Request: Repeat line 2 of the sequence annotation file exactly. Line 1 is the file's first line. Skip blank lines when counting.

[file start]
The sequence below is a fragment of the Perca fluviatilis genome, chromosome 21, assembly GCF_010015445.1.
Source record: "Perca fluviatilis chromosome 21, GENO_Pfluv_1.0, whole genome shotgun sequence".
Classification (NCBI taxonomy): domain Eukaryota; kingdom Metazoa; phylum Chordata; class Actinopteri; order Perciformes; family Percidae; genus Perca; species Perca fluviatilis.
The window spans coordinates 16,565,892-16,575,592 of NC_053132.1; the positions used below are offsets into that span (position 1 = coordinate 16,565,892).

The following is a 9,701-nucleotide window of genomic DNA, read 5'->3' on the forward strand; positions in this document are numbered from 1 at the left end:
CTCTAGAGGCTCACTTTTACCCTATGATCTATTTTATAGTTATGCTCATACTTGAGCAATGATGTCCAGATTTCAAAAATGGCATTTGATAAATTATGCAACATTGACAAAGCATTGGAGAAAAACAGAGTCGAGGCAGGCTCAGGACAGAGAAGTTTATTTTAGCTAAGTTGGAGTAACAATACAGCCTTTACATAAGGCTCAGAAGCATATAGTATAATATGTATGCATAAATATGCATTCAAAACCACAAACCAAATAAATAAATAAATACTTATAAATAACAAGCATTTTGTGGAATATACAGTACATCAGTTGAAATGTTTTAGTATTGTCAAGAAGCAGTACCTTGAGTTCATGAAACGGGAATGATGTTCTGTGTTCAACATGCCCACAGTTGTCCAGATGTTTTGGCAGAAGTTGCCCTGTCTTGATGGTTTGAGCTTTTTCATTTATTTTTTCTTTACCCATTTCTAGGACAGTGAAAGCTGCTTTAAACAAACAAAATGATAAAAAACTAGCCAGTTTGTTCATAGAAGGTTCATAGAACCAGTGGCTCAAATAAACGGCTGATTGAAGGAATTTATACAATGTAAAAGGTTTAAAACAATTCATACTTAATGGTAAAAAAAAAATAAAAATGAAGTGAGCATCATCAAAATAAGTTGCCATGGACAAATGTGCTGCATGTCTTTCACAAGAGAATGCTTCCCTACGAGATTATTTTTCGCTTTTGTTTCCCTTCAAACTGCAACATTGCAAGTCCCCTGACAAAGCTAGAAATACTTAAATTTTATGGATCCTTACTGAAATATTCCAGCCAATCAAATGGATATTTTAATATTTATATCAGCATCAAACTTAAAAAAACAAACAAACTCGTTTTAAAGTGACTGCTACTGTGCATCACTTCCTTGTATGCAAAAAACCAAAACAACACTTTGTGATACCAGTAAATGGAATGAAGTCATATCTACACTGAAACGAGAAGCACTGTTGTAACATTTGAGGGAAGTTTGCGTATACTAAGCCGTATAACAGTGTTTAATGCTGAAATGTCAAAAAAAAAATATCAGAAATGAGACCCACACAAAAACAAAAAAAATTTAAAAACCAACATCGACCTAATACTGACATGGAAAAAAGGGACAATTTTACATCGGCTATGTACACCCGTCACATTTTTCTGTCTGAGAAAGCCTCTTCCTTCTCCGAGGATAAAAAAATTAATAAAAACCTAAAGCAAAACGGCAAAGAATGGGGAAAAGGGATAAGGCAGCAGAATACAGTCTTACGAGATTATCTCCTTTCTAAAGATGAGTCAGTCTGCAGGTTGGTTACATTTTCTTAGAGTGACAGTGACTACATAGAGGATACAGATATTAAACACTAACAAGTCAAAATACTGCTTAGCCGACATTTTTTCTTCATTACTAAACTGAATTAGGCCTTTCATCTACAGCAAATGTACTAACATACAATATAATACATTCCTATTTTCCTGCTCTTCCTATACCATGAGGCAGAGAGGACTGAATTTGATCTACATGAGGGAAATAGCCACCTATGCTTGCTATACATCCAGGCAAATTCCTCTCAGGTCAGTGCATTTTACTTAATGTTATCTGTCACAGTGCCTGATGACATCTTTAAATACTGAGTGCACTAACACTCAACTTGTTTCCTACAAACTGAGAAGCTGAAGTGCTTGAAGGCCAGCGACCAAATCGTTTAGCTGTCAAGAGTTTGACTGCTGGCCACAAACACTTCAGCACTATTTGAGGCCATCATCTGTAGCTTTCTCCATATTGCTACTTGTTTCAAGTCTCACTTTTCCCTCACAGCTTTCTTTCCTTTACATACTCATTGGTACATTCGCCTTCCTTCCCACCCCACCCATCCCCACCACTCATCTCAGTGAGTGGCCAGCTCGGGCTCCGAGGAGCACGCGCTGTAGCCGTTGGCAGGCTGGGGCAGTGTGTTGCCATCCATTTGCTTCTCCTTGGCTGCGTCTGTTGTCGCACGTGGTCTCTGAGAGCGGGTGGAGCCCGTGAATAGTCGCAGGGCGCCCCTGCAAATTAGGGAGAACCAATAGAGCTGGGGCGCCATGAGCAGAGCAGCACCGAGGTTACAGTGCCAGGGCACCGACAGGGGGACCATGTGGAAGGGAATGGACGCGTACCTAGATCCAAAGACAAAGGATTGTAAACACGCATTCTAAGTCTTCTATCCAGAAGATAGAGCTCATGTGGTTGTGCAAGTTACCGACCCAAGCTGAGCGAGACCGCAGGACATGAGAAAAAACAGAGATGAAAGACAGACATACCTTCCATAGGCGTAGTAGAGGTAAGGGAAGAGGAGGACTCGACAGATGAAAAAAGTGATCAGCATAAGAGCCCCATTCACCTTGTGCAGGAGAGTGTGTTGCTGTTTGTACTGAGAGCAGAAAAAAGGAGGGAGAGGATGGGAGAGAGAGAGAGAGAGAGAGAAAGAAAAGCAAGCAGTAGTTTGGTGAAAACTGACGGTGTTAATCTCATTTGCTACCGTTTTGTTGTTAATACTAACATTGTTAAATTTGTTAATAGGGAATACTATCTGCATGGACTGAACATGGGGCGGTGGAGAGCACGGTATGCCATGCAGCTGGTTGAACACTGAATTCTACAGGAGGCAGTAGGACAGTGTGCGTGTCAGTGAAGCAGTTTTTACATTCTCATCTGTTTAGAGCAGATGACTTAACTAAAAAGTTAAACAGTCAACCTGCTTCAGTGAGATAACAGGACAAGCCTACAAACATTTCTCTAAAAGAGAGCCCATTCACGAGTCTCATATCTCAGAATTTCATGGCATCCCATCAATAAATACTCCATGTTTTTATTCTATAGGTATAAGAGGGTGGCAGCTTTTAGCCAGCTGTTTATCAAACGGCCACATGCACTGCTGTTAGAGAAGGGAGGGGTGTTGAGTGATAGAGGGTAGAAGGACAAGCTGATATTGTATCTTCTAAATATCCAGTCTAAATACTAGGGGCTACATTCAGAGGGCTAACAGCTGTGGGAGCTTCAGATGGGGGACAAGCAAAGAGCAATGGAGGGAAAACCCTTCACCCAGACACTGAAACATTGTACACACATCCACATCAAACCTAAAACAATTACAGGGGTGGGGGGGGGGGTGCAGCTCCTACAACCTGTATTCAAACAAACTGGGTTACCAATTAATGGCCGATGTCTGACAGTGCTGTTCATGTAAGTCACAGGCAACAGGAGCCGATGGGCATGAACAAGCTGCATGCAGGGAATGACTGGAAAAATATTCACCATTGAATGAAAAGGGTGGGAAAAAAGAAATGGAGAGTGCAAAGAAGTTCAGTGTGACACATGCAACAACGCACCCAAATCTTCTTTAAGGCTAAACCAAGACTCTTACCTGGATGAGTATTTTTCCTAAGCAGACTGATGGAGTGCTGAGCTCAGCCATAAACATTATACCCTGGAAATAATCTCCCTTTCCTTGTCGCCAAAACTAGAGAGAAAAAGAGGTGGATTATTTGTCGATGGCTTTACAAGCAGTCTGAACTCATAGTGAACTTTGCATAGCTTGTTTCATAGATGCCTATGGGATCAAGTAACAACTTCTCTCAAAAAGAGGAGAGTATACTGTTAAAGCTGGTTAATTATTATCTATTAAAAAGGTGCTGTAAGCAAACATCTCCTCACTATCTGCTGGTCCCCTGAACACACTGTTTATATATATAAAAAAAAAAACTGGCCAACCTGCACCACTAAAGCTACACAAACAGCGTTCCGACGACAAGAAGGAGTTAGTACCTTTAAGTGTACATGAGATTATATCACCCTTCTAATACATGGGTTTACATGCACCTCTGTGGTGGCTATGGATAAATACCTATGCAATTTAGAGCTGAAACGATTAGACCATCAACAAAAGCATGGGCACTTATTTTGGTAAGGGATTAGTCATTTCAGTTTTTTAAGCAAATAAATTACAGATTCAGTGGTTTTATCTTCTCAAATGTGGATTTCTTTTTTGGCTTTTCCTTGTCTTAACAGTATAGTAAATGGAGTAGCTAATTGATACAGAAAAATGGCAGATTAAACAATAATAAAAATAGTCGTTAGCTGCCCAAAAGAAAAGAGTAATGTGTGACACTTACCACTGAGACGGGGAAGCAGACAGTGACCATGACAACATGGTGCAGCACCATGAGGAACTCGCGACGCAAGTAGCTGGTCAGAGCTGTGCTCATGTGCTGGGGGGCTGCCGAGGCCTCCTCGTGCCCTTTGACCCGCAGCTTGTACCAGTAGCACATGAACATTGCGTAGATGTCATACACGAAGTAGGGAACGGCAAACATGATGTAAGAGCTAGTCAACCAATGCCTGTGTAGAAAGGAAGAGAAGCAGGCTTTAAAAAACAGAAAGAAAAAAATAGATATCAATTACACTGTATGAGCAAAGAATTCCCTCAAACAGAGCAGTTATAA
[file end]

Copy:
Source record: "Perca fluviatilis chromosome 21, GENO_Pfluv_1.0, whole genome shotgun sequence".